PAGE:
I accept that these are very micro trends, although in the days when I had money I did pretty well out of Armidale real estate simply because I understood the micro trends. However, my point is that when we come to look at community development the micro and the interactions between the micro is central.
Turning to other matters, the apparent Departmental response from Canberra to Opposition leader Abbot's climate change position struck me as remarkably city-centric. I quote from the Melbourne Age report:
The Government has moved to torpedo the Coalition's alternative climate change policy, alleging that it would require tens of millions of hectares of trees to be planted, costing taxpayers billions of dollars.
A departmental document estimates 30 million hectares of trees would need to be planted for the Coalition to meet the minimum greenhouse gas reduction target of 5 per cent by 2020.
The photo shows opposition leader Abbott talking to Liverpool Plains farmer Cam McKellar about soil sequestration. Now, unless I am much mistaken, Cam is very much a blast from my past.
I still don't pretend to any expertise on soil sequestration. However, I note from The Land that an FAO report points to the huge gains to be made from better management of the world's grasslands. Grasslands, not tree lands.
Finally, and still on rural issues, I see from the The Land that the continued decline in rural air services in NSW is placing further strain on the delivery of country services.
However, I was struck by one part of the story. I quote:
Joanna Barton, the manager of Outback Eye Service, which provides ophthalmology services to remote areas in NSW from Prince of Wales Hospital in Randwick, said her organisation made at least 52 field trips a year and travelling by car had dramatically increased their workload.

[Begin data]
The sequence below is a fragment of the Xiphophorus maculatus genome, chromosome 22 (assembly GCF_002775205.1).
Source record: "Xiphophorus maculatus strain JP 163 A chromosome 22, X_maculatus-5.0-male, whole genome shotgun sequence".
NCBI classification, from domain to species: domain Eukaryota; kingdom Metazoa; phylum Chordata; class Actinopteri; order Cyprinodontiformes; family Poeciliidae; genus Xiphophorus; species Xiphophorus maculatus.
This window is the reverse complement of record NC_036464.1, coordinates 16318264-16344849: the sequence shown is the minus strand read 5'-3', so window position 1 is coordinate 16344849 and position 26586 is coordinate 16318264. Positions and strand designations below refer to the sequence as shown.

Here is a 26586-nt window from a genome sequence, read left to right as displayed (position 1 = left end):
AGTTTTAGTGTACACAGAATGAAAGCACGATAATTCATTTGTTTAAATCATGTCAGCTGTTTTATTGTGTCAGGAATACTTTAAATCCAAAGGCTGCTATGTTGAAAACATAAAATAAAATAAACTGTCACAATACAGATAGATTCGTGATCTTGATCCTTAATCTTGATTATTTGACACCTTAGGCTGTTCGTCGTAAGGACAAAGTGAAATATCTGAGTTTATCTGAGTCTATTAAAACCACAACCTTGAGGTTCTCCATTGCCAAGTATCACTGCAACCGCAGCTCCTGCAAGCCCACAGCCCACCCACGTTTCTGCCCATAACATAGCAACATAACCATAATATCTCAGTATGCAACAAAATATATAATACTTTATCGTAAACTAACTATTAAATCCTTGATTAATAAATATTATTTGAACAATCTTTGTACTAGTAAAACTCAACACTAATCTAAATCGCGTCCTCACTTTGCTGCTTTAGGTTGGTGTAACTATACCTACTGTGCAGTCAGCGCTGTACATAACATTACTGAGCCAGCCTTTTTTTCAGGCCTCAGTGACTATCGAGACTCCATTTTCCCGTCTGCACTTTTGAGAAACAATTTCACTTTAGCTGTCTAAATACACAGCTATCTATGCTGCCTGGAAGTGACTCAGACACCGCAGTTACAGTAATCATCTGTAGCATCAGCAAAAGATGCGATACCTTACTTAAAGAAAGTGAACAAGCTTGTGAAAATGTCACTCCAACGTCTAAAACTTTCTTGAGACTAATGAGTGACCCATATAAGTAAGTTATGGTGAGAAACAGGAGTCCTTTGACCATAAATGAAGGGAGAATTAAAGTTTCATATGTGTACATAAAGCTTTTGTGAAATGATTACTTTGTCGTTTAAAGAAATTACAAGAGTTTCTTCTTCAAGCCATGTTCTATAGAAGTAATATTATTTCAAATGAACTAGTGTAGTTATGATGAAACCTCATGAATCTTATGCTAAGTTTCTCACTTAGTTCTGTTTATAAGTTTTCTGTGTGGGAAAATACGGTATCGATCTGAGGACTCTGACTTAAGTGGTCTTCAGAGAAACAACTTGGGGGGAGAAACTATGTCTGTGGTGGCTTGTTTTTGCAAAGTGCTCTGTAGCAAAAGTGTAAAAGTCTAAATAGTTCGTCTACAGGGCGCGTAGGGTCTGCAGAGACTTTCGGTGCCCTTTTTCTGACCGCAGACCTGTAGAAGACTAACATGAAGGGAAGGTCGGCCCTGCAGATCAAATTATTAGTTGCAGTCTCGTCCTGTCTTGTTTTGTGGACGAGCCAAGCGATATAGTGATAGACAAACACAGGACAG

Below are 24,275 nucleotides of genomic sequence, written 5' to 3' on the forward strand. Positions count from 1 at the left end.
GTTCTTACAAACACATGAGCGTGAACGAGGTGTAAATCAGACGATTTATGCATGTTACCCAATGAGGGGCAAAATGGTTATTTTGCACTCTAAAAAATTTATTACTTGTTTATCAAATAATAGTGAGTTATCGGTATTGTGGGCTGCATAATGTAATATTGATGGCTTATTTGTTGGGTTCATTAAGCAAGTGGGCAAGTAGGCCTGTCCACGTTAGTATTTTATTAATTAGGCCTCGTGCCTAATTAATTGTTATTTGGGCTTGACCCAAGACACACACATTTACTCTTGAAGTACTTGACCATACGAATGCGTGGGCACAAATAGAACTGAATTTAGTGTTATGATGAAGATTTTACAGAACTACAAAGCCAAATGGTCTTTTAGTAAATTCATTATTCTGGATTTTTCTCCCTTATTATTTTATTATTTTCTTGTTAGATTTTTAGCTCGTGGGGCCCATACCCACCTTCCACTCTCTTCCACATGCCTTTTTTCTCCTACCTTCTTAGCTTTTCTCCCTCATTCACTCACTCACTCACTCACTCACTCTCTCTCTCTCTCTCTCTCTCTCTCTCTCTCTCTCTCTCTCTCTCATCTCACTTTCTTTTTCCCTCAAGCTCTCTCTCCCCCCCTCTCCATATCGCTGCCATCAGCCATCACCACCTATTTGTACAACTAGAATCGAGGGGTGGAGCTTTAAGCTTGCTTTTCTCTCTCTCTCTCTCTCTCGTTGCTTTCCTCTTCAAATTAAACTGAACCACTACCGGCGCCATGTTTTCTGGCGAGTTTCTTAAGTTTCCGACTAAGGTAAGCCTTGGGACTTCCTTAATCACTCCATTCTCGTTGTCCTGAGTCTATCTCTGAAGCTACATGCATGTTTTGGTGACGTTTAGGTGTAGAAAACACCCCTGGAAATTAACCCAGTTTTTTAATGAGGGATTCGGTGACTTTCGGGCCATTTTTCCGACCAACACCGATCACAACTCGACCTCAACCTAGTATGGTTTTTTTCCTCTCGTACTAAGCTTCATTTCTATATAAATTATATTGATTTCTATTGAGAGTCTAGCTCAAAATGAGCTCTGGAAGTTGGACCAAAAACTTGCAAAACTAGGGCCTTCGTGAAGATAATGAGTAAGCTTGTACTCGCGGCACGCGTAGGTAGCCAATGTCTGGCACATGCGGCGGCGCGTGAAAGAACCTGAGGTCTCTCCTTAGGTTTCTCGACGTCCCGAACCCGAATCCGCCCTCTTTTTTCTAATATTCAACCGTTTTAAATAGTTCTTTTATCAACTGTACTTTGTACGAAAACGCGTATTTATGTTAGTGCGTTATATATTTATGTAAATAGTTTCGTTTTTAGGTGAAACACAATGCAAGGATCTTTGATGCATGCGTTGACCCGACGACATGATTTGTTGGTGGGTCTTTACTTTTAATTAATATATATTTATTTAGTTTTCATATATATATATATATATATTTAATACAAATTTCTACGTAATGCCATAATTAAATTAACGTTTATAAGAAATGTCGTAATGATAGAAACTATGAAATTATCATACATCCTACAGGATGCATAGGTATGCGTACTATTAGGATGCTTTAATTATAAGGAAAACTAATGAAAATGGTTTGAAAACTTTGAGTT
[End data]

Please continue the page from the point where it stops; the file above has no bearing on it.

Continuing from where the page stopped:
The six eye surgeons she managed now had to fly to Dubbo, then drive several hours, work until 9pm, and leave at noon the next day to return to Dubbo for an afternoon flight to Sydney.
Now as it happens, I dealt with this very specific issue back in July 2007 in Mr Howard, Mr Brough and Australia's Aborigines - 5: Policy and Administrative Issues. I was reasonably discrete in that post. However, I will be a little franker now.
As then CEO of the Royal Australian College of Ophthalmologists, I thought that the idea that we could meet eye care needs in remote Western NSW from Prince of Wales in Sydney was absurd and unsustainable in the longer term.
My alternative was to build ophthalmic capacity in Dubbo, a major city with very poor ophthalmic services. This never got off the ground. One key argument was that we would never get the specialists to go to Dubbo. Other problems lay in the importance of Dubbo as a marketplace for services from Orange, as well as a proposal from the University of New South Wales to set up a service to supply Western NSW remote needs from Sydney.
I regret that I did not push this one harder at the time, but I was involved in other fights aconnected with the restructuring of College services. Ten years later, Dubbo is to my knowledge still poorly serviced, I stand to be corrected here, while the UNSW service is hitting the problems I expected.
I still think that we could have got the specialists to go to Dubbo so long as we designed an attractive enough package.